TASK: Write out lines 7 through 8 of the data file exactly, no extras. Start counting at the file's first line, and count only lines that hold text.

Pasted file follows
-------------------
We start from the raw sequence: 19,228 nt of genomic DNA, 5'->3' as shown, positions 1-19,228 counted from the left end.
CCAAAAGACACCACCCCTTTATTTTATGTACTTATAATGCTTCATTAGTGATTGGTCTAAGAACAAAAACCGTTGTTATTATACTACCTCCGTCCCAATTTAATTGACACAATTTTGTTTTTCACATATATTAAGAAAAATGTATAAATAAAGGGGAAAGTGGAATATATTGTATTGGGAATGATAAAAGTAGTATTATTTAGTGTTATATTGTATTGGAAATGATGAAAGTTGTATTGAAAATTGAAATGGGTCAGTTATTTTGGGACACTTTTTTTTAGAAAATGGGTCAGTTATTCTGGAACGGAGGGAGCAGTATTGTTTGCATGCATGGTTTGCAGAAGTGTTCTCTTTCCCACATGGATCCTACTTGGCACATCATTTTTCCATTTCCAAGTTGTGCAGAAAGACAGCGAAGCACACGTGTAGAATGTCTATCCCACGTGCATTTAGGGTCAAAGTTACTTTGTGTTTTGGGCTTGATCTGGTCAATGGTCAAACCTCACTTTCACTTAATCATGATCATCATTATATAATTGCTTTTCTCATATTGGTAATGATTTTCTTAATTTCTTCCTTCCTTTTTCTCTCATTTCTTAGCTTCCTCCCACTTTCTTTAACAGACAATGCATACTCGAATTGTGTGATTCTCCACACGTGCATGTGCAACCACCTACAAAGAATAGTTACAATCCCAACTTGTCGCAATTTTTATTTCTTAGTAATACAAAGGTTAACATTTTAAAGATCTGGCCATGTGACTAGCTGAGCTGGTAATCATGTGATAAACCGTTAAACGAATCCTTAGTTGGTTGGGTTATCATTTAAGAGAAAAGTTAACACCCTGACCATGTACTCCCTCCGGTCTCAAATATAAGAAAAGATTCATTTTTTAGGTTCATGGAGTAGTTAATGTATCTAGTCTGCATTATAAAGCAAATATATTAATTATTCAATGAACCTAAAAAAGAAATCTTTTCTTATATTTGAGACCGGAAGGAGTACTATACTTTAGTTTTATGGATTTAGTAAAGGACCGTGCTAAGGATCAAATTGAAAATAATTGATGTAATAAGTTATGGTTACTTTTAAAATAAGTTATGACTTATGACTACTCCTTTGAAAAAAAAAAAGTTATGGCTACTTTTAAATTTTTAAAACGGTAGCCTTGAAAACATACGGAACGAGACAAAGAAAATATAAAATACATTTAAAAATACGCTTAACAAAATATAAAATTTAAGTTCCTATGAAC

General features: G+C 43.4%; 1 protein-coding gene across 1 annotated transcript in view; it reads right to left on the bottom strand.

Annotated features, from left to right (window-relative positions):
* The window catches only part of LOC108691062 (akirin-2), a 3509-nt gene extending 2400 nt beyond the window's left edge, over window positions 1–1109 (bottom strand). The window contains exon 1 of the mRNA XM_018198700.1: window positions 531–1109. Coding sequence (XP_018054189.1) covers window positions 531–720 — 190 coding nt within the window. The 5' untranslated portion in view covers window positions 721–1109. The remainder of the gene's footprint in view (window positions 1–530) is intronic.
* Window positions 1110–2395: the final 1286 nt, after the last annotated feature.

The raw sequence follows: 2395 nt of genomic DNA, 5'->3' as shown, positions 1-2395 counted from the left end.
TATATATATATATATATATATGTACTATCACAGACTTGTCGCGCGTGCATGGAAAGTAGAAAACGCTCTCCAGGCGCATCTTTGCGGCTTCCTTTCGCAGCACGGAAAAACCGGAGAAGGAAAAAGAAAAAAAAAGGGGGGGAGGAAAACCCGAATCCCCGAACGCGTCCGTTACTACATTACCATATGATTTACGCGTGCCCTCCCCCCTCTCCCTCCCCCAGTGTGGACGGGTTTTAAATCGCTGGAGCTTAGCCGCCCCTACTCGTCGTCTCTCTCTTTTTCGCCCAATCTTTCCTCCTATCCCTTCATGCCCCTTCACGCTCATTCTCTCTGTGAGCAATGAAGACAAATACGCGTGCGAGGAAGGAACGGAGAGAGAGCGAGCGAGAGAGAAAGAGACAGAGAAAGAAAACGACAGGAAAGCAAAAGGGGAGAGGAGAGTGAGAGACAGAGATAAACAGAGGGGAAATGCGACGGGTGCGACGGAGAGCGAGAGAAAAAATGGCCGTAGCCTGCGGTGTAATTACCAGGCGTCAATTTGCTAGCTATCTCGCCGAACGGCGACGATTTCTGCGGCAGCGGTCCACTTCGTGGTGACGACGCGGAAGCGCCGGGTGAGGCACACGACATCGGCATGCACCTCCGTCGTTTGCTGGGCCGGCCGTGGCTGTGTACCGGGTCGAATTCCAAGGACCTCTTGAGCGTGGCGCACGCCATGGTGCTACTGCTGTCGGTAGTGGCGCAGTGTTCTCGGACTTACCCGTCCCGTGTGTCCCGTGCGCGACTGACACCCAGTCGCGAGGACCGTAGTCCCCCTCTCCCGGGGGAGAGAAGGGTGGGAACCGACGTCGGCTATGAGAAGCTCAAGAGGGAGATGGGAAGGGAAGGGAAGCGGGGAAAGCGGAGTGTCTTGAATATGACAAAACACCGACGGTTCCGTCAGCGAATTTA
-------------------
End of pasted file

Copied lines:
The raw sequence follows: 2395 nt of genomic DNA, 5'->3' as shown, positions 1-2395 counted from the left end.
TATATATATATATATATATATGTACTATCACAGACTTGTCGCGCGTGCATGGAAAGTAGAAAACGCTCTCCAGGCGCATCTTTGCGGCTTCCTTTCGCAGCACGGAAAAACCGGAGAAGGAAAAAGAAAAAAAAAGGGGGGGAGGAAAACCCGAATCCCCGAACGCGTCCGTTACTACATTACCATATGATTTACGCGTGCCCTCCCCCCTCTCCCTCCCCCAGTGTGGACGGGTTTTAAATCGCTGGAGCTTAGCCGCCCCTACTCGTCGTCTCTCTCTTTTTCGCCCAATCTTTCCTCCTATCCCTTCATGCCCCTTCACGCTCATTCTCTCTGTGAGCAATGAAGACAAATACGCGTGCGAGGAAGGAACGGAGAGAGAGCGAGCGAGAGAGAAAGAGACAGAGAAAGAAAACGACAGGAAAGCAAAAGGGGAGAGGAGAGTGAGAGACAGAGATAAACAGAGGGGAAATGCGACGGGTGCGACGGAGAGCGAGAGAAAAAATGGCCGTAGCCTGCGGTGTAATTACCAGGCGTCAATTTGCTAGCTATCTCGCCGAACGGCGACGATTTCTGCGGCAGCGGTCCACTTCGTGGTGACGACGCGGAAGCGCCGGGTGAGGCACACGACATCGGCATGCACCTCCGTCGTTTGCTGGGCCGGCCGTGGCTGTGTACCGGGTCGAATTCCAAGGACCTCTTGAGCGTGGCGCACGCCATGGTGCTACTGCTGTCGGTAGTGGCGCAGTGTTCTCGGACTTACCCGTCCCGTGTGTCCCGTGCGCGACTGACACCCAGTCGCGAGGACCGTAGTCCCCCTCTCCCGGGGGAGAGAAGGGTGGGAACCGACGTCGGCTATGAGAAGCTCAAGAGGGAGATGGGAAGGGAAGGGAAGCGGGGAAAGCGGAGTGTCTTGAATATGACAAAACACCGACGGTTCCGTCAGCGAATTTA